woodlands have led to severe soil erosion and the sedimentation
of the river basins in this Caribbean nation of 9 million
“Here in Haiti, it is estimated that more than 90
per cent of tree cover has been destroyed for various reasons — poor
land-use practices, felling trees for firewood to cook, etc.” says
Rafael Olaya, the International Federation’s regional
representative. “The resulting degradation of the land
means that any rain that falls has a more serious impact.
When it rains heavily, as it did during the storms we are
referring to, it is not just croplands that are affected,
whole riverside villages can be swept away.”
In August and September 2008, tropical storm Fay and hurricanes
Gustav, Hanna and Ike swept across the tiny nation. Taschereau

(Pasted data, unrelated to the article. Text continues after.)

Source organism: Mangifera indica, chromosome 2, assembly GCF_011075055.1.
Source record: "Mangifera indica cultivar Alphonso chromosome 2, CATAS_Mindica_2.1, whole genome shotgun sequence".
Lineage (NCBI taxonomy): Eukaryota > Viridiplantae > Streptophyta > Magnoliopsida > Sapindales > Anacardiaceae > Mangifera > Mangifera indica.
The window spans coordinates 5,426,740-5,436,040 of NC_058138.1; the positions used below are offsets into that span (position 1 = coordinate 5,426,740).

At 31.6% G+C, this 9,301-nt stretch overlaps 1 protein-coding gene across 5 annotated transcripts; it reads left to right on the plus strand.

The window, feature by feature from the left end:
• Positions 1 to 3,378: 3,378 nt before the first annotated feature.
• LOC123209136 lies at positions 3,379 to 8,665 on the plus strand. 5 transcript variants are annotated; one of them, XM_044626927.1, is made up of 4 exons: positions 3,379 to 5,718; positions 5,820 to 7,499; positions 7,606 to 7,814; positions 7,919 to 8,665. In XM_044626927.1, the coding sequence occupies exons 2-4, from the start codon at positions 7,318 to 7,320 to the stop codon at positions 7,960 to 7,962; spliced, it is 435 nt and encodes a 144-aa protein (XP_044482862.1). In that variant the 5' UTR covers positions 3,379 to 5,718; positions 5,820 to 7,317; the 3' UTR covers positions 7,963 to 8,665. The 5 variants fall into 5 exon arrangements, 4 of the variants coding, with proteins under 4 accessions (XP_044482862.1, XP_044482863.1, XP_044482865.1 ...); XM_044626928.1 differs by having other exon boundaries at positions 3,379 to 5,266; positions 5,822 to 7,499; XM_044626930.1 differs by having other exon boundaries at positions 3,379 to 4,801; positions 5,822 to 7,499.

says: “When the island was struck by three hurricanes
in succession, access to affected areas was hampered, bridges
were destroyed, roads swept away and communities left isolated.
As people were beginning to recover from the first hurricane,
along came the second, and then the third. Faced with such
devastation, we had to act fast, deploying over 45 international
staff to support Haitian Red Cross volunteers.
“I flew over Gonaives after Hurricane Hanna and I
could see that over 80 per cent of the area was covered by
water. We began by restoring the supply of safe drinking
water and cleaning wells. We also implemented programmes
to promote community health in shelters, repair houses and
assist displaced people. We were overwhelmed by the sheer
scale of the work to be done,” he says.
As well as killing hundreds of people, the storms devastated
farmland and crops. More than 80 per cent of agricultural